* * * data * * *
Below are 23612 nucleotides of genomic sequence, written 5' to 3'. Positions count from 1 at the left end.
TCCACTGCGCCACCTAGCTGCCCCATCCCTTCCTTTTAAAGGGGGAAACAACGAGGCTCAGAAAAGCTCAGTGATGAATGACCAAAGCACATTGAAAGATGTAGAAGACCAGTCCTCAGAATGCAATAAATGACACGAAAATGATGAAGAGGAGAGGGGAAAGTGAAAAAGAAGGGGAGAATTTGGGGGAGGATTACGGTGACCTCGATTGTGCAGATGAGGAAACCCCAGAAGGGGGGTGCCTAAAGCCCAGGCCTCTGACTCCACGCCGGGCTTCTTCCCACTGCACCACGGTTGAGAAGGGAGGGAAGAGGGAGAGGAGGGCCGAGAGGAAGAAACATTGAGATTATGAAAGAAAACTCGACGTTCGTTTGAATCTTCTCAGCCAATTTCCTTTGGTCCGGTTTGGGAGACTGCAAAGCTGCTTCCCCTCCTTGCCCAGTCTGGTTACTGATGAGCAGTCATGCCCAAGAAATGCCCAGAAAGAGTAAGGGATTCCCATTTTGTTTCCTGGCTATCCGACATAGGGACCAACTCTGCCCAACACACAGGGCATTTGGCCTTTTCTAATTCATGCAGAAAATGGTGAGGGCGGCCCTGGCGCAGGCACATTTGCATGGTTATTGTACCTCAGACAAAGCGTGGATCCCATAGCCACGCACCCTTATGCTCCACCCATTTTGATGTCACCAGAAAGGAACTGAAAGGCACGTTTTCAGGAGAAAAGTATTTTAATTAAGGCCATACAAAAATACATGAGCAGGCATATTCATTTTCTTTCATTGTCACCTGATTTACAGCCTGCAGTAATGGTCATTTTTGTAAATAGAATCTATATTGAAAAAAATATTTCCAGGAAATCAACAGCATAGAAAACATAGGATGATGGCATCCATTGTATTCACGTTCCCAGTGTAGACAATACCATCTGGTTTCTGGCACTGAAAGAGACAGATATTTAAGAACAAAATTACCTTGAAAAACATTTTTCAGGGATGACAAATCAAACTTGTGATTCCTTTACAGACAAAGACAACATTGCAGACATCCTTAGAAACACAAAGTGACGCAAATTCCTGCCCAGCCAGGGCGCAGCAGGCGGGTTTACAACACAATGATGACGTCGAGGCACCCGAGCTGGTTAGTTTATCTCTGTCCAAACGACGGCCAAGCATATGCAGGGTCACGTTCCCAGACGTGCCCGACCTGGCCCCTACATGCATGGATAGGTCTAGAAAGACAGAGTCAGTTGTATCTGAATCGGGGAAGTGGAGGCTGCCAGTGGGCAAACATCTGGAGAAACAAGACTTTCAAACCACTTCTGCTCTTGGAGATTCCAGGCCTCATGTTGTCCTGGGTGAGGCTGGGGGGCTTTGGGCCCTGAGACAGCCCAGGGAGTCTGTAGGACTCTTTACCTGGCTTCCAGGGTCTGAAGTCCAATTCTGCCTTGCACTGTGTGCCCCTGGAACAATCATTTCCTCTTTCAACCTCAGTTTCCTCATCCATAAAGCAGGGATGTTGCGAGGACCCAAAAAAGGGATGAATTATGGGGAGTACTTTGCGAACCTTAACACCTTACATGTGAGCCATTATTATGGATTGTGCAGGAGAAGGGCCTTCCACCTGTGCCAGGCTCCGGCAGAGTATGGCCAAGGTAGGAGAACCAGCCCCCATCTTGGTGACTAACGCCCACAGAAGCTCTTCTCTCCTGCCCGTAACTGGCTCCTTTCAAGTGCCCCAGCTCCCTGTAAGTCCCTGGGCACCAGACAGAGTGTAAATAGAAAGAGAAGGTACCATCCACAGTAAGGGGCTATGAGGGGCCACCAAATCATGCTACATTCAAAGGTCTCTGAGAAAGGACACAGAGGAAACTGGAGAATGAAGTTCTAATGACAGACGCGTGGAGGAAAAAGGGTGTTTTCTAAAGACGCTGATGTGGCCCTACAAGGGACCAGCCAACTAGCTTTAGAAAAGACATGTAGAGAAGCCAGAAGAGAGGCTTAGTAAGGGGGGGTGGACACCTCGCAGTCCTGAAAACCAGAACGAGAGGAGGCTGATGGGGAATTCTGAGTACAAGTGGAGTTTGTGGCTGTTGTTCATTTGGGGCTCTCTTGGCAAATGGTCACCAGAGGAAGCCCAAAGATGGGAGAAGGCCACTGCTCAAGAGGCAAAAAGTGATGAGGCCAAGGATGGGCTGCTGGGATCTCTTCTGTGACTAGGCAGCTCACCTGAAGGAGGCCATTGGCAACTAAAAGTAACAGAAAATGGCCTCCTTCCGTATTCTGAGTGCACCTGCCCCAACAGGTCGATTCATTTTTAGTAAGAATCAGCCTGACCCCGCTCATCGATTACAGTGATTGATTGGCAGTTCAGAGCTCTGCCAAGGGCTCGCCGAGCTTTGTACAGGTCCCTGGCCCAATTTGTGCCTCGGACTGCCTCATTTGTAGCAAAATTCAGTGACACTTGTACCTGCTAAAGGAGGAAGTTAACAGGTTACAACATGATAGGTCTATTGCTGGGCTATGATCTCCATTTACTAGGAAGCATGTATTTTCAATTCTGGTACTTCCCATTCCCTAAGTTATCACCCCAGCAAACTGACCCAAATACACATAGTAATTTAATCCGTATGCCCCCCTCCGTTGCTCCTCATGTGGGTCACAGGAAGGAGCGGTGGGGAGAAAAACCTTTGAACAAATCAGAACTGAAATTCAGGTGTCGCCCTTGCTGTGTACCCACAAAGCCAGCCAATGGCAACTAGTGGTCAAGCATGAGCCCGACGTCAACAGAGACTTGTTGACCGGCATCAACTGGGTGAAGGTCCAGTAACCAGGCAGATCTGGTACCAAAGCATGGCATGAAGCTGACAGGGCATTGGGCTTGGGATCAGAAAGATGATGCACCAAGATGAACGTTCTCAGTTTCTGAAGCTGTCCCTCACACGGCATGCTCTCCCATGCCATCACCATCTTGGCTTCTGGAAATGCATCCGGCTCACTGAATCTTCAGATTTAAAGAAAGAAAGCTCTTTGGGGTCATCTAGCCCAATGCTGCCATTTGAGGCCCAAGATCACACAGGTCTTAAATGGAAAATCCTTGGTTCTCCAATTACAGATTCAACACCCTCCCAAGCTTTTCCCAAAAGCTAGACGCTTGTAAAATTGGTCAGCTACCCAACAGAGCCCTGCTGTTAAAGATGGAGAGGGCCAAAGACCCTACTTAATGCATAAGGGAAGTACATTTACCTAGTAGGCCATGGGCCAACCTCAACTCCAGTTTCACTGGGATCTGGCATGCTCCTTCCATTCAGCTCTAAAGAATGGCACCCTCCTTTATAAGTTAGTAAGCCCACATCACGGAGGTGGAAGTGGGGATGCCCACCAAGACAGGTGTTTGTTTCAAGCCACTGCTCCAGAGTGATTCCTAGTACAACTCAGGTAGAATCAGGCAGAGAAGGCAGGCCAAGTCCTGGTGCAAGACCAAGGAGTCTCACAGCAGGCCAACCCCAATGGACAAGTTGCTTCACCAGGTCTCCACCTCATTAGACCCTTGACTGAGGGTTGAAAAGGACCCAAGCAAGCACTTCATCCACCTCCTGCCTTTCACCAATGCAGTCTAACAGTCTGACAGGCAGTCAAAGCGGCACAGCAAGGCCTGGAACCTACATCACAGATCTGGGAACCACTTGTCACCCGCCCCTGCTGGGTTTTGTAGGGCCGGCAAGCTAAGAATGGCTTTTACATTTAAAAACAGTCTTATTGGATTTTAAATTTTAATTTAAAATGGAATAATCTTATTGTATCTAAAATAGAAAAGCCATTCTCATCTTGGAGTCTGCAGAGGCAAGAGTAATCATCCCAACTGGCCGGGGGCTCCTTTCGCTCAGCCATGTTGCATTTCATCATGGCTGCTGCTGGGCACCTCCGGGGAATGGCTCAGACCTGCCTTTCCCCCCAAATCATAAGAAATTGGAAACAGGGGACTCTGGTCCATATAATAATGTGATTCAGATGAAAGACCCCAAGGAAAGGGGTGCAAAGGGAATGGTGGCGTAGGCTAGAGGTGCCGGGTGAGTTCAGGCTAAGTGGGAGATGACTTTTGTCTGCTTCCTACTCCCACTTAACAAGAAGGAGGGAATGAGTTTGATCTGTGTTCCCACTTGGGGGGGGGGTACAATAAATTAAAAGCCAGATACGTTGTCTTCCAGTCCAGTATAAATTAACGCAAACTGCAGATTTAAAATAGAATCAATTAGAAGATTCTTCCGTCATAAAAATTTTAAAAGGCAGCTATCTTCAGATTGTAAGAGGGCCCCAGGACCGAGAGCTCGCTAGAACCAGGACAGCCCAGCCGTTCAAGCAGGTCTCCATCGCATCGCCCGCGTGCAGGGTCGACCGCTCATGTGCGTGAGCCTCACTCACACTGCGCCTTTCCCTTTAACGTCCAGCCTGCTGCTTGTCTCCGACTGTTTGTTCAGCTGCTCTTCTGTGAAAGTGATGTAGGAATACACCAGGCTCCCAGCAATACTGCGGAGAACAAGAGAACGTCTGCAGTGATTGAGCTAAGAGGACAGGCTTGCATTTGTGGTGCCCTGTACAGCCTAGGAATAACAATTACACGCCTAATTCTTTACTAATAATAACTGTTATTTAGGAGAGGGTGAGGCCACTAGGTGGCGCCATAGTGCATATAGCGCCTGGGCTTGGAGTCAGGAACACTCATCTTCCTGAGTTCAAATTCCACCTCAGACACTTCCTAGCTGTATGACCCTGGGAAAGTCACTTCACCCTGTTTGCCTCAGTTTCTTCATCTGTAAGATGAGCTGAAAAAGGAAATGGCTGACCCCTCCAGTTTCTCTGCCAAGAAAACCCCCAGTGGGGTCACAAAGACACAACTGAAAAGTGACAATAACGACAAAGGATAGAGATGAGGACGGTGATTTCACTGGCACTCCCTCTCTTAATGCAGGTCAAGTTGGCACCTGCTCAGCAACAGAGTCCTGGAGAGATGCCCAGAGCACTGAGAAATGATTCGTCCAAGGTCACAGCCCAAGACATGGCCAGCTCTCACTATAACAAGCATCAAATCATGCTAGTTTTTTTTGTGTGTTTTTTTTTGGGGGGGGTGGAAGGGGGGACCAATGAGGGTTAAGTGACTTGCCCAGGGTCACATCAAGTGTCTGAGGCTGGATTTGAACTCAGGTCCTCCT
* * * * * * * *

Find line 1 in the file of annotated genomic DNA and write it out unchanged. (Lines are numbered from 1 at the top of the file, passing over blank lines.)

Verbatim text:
Below are 23612 nucleotides of genomic sequence, written 5' to 3'. Positions count from 1 at the left end.